DBS analysts Sachin Mittal and Lim Rui Wen have maintained their “fully valued” rating on Singapore Post (SingPost) with the same target price of 64 cents.

The analysts note that the company is experiencing a structural decline in high-margin domestic mail revenue driven by the increasing pivot to going online.

Operating profit from its international mail segment has also slowed and is unable to mitigate the drop from domestic mail.

“Growth may only slowly recover in 2H21F as economic activities resume, but held back by intense competition and the expansion of the tax net on cross-border e-commerce deliveries,” say Mittal and Lim in a report dated September 17.

“According to management, volumes may temporarily be diverted away from Singapore due to disruption in international air freight out of Changi Airport,” add the analysts who justified their recommendation due to the “lack of near-term catalysts”.

Key catalysts, they say, include stabilisation of post and parcel operating profit.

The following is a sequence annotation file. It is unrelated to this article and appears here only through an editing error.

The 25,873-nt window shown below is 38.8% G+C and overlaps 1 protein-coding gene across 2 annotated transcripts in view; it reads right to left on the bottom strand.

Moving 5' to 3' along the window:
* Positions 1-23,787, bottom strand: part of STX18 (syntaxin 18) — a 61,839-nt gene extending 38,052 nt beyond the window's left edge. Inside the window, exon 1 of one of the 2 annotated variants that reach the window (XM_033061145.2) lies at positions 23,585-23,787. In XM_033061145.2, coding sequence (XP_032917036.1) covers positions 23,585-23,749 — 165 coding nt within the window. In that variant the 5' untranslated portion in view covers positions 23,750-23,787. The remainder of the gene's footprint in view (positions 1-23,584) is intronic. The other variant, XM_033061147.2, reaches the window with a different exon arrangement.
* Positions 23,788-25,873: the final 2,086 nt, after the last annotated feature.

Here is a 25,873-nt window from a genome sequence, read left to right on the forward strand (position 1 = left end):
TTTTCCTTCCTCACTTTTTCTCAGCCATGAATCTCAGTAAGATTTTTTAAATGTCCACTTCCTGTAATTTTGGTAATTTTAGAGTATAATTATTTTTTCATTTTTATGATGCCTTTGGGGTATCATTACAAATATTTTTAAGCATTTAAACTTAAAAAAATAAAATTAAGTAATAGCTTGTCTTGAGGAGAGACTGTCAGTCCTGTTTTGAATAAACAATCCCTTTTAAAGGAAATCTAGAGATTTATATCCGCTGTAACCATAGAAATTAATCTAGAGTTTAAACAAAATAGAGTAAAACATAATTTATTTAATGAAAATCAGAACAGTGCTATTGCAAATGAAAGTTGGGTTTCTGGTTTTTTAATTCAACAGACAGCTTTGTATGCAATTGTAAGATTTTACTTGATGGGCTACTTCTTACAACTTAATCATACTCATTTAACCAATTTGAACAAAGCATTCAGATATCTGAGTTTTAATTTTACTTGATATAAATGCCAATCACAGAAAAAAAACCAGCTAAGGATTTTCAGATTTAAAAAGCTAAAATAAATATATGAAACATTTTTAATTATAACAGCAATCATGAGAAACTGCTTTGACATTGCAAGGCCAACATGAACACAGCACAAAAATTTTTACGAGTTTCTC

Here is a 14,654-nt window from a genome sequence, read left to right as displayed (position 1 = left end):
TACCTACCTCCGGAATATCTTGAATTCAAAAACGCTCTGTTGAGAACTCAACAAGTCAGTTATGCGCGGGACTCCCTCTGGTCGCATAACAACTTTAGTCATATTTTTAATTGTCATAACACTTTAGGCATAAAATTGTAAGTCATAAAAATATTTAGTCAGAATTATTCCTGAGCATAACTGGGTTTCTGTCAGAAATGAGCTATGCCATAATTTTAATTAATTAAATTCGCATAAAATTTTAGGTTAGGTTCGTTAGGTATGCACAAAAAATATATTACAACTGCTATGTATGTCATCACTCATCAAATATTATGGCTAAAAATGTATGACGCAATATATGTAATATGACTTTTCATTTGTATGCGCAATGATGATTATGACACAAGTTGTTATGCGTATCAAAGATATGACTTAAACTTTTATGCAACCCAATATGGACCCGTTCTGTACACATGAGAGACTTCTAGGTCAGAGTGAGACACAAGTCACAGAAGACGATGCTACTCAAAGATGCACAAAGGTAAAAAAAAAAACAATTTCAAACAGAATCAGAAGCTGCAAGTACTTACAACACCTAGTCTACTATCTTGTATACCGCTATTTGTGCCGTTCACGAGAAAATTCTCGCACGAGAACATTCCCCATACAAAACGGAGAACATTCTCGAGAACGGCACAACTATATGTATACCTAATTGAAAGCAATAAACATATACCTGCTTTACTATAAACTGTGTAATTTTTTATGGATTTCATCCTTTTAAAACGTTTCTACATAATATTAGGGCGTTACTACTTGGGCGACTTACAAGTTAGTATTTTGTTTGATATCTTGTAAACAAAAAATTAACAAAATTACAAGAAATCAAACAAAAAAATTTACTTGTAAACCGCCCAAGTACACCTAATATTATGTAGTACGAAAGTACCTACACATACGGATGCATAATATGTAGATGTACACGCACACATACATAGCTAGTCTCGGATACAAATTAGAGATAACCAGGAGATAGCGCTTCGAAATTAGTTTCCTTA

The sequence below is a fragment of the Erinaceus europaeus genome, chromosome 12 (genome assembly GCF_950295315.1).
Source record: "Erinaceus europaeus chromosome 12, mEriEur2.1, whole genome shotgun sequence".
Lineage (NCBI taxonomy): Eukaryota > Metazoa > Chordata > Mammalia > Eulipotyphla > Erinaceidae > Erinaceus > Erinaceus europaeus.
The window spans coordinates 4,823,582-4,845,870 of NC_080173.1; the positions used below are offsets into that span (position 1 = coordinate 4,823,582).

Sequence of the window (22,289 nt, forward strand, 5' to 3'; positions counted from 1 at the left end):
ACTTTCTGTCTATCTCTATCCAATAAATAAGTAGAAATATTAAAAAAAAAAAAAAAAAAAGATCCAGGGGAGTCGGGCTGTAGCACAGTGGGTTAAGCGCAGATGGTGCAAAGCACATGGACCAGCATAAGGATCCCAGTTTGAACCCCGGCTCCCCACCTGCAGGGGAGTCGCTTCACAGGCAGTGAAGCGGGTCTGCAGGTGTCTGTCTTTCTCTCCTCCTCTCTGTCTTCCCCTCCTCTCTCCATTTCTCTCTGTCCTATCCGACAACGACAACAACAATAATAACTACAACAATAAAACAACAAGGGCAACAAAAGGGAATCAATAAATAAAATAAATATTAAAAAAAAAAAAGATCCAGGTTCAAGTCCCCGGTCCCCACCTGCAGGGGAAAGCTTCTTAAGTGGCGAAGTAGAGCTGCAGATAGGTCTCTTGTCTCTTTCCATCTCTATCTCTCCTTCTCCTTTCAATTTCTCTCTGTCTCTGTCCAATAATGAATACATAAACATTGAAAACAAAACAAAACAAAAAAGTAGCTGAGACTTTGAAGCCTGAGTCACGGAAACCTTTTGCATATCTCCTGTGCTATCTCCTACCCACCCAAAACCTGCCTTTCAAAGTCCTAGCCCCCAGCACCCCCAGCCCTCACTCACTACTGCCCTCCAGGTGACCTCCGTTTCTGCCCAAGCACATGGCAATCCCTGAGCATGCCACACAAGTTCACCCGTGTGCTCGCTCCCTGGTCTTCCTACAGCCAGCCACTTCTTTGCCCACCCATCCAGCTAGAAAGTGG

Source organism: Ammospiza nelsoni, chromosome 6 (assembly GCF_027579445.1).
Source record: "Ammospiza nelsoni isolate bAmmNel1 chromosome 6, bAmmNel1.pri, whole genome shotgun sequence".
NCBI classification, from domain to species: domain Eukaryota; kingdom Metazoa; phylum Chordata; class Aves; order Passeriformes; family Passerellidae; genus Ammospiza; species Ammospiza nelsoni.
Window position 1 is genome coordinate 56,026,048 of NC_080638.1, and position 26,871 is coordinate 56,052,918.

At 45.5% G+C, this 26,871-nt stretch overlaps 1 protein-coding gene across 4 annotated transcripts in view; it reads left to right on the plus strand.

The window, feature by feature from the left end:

The rating also comes after SingPost announced on September 15 that it will be flattening its price structure for domestic and international package and parcel deliveries.

See: SingPost introduces new price structure for basic and tracked deliveries in Singapore and worldwide

The company has also reduced its turnaround time for basic packages to be delivered within two working days instead of three previously.

On that, Mittal and Lim believe that SingPost may be able to enjoy growth in its mail volumes as it seeks to capitalise on the rising trend of e-commerce packages with its revised rates going forward.

The analysts also note that e-commerce sales – at only 4% of retail sales – in Asean (compared to around 24% in China) has plenty of room to grow.

“Venture capitalists are funding loss-making third-party (3PL) regional logistics players in the hope of attaining scale to generate profits in a few years’ time. Many small players are also subsidising e-commerce deliveries to increase their market share. Hence, competition in this space may remain irrational unless there is a change in the funding landscape,” they say.

As SingPost continues to streamline its operations, Mittal and Lim believe the changes may enable the company to seek higher volume growth with lower delivery rates.

“We note that some players in the sector continue to undercut each other to gain market share and believe there may still be heated competition locally between the players as package volumes continue to ride on the e-commerce volume growth,” they add.

Shares in SingPost closed flat at 67.5 cents on September 16.